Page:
Collateral: Not only do bank want to know you have the financial capacity or available cash flow to pay off debt, they also want you to pledge assets that more than cover the amount of the note. Typical sources of collateral are equity in a home, cash-value life insurance, and stocks or other liquid securities. Before agreeing to something, think of the worst-case scenario. If the business fails, can you stomach losing your kids college funds? (The world needs ditch diggers, too, Danny.)

Conditions: Other than educating the lender, you have little control over broad economic indicators. If you tried borrowing money or raising capital after the fall of Lehman Brothers, you and many pre-IPO companies postponed or were unable to complete their rounds of financing as investors looked for shelter.

Capital: This is the put-up-or-shut-up aspect of credit. A lender will want to see that you have “skin in the game” as opposed to being able to simply walk away if it blows up. A lender will not be willing to put up 70% – 80% of the capital needs of a new business. New businesses fail at an alarming rate and lenders cannot afford (particularly in the “new normal”) that level of risk.

Types of Sources of Capital
There are a variety of types of capital as well as sources of capital. Different financing needs require different sources of capital. For example, if you are building your own center, you will use construction financing, which can ultimately roll into a term loan for the property and building. For your equipment, you may secure a capital lease. If you have short-term cash needs in a business that is generating cash, you may want to factor in your receivables (i.e. sell them off at a discount). To cover initial start-up losses, you may want to negotiate a line of credit that is partially secured by third-party-payer receivables and a personal guarantee and equity in your home, which ultimately converts to a term loan without a prepayment penalty.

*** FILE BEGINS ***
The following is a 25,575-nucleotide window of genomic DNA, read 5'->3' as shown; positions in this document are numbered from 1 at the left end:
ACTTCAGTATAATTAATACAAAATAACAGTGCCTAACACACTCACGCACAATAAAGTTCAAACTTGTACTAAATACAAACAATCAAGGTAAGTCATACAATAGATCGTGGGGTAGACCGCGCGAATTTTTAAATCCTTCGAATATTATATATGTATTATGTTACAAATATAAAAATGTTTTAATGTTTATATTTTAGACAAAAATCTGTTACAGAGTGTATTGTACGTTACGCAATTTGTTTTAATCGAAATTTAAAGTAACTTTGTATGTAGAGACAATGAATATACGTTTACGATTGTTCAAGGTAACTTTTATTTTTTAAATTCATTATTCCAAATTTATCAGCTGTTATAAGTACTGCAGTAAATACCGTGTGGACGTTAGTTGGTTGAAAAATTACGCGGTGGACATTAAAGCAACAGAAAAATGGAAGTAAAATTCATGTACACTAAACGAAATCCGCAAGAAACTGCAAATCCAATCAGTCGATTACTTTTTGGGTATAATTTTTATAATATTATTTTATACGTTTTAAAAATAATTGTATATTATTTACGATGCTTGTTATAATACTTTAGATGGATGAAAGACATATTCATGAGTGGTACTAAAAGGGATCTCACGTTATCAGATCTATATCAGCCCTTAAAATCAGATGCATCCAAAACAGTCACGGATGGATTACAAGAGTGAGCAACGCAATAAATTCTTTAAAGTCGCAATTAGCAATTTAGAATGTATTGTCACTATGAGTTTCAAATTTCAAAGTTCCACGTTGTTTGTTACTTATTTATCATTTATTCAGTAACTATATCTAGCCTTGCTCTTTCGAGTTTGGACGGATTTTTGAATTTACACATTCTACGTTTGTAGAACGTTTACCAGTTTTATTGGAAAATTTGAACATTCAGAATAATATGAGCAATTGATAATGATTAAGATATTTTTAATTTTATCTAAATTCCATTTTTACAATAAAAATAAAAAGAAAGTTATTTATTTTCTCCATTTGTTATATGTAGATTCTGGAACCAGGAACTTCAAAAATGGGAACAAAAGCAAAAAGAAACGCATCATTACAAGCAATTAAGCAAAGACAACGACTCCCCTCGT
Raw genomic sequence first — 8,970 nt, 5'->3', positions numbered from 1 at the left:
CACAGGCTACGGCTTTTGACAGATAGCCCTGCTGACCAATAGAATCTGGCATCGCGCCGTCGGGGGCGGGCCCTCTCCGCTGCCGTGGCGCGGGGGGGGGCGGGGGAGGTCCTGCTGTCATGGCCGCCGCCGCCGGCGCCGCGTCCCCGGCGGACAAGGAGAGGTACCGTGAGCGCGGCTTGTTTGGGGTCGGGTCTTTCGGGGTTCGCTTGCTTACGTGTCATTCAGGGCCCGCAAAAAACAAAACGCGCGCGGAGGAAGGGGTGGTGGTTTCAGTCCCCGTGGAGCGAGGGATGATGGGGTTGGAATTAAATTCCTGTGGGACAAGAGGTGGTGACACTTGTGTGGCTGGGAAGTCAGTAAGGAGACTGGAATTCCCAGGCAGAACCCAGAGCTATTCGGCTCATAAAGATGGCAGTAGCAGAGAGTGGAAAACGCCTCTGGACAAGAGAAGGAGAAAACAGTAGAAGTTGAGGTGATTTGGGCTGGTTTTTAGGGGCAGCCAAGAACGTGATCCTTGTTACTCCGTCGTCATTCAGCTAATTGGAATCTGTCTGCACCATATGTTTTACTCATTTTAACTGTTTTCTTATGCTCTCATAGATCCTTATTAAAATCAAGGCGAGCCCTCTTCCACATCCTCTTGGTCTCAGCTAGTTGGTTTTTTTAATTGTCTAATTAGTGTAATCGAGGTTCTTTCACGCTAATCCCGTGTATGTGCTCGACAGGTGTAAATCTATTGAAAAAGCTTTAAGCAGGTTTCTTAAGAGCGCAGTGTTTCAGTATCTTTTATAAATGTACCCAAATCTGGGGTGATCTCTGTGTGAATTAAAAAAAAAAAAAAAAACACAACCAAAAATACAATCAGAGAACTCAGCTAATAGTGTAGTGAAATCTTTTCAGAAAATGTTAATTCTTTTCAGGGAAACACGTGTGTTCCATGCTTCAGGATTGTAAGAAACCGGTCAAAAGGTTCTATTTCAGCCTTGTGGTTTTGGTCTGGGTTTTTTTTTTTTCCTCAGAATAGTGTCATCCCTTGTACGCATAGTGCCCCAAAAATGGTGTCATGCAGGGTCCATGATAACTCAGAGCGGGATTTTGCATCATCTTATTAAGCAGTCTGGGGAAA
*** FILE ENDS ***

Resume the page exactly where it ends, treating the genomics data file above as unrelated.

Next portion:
If you do not have the capacity to secure the necessary debt financing, you will need to sell equity in the future business. If a business owner takes on equity by selling shares or an ownership interest in a corporation, the capital is not repaid (unless it is a convertible debt instrument), but the investor now has an ownership interest in the company and may (depending on the way the agreements are drafted) have the right to siphon off profits.

As you enter into this endeavor, it is important to have at least a basic understanding of sources of capital and how to go about obtaining financing. Consultants who are knowledgeable in the urgent care space and your accountant should be able to guide you to the best source of capital for your financing needs.
In my next column, we will take a deeper dive into the various sources of debt and equity capital as well their pros and cons.

Overview of Urgent Care Financing

John Shufeldt, MD, JD, MBA, FACEP

Chief Executive Officer at MeMD, LLC, Mentor and Author at Outliers Publishing, Principal at Shufeldt Consulting, Founding Partner of Shufeldt Law Firm